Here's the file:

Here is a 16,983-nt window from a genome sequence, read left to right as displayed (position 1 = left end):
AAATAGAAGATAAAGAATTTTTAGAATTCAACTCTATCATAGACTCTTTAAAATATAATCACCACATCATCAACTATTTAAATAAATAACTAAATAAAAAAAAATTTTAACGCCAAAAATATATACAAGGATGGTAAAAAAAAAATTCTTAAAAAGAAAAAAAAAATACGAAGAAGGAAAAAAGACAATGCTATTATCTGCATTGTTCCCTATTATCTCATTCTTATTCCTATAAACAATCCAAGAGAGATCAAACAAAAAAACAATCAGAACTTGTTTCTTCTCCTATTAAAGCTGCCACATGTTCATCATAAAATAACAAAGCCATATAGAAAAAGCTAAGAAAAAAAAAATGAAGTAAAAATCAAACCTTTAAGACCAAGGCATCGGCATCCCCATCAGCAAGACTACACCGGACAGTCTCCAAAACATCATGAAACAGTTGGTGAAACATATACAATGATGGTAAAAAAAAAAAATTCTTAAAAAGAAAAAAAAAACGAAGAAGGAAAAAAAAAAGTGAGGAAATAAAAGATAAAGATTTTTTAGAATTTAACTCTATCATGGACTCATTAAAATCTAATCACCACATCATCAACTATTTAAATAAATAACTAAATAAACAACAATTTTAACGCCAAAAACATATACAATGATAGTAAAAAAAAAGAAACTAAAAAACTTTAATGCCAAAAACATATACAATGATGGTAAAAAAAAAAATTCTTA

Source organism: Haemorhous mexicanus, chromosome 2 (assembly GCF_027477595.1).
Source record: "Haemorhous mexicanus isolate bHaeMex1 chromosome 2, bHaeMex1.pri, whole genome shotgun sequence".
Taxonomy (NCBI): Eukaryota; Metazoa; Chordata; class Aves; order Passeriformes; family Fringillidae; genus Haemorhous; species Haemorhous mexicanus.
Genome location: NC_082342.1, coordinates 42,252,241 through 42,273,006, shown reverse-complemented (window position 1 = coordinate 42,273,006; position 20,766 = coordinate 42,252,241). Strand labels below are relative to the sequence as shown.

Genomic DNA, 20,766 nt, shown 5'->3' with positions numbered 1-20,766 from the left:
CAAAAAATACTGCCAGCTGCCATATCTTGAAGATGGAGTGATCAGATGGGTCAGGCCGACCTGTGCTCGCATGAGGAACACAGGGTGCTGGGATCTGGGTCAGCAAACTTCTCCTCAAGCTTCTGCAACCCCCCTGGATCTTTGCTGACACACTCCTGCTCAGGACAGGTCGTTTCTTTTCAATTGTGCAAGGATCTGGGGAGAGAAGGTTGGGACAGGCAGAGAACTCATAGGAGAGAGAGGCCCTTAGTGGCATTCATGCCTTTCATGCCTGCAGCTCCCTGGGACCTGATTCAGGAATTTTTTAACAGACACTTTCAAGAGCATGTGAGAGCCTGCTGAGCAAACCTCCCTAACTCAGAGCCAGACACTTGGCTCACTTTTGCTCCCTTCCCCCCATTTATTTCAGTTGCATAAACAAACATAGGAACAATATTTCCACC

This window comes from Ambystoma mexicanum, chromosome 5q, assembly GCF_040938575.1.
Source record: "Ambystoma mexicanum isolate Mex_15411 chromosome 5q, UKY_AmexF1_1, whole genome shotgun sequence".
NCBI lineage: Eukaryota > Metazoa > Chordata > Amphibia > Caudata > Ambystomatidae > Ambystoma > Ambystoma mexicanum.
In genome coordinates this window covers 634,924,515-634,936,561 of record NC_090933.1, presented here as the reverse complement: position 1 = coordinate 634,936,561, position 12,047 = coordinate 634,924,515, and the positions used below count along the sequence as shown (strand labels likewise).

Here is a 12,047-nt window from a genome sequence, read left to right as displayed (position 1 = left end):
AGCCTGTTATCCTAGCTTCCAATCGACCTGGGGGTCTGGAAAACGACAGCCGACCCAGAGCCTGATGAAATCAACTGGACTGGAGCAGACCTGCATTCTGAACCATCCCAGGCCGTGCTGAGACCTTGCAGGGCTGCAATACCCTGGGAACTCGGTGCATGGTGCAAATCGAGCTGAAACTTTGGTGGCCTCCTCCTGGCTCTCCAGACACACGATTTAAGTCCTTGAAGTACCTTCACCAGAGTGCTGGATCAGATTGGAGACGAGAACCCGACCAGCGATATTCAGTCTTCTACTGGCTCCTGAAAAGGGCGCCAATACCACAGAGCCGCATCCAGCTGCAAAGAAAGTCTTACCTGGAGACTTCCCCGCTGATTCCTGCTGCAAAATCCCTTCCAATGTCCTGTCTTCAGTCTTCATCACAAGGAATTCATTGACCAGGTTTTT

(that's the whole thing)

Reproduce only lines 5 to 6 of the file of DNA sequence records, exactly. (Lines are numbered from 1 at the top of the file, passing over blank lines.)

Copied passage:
Taxonomy (NCBI): Eukaryota; Metazoa; Chordata; class Aves; order Passeriformes; family Fringillidae; genus Haemorhous; species Haemorhous mexicanus.
Genome location: NC_082342.1, coordinates 42,252,241 through 42,273,006, shown reverse-complemented (window position 1 = coordinate 42,273,006; position 20,766 = coordinate 42,252,241). Strand labels below are relative to the sequence as shown.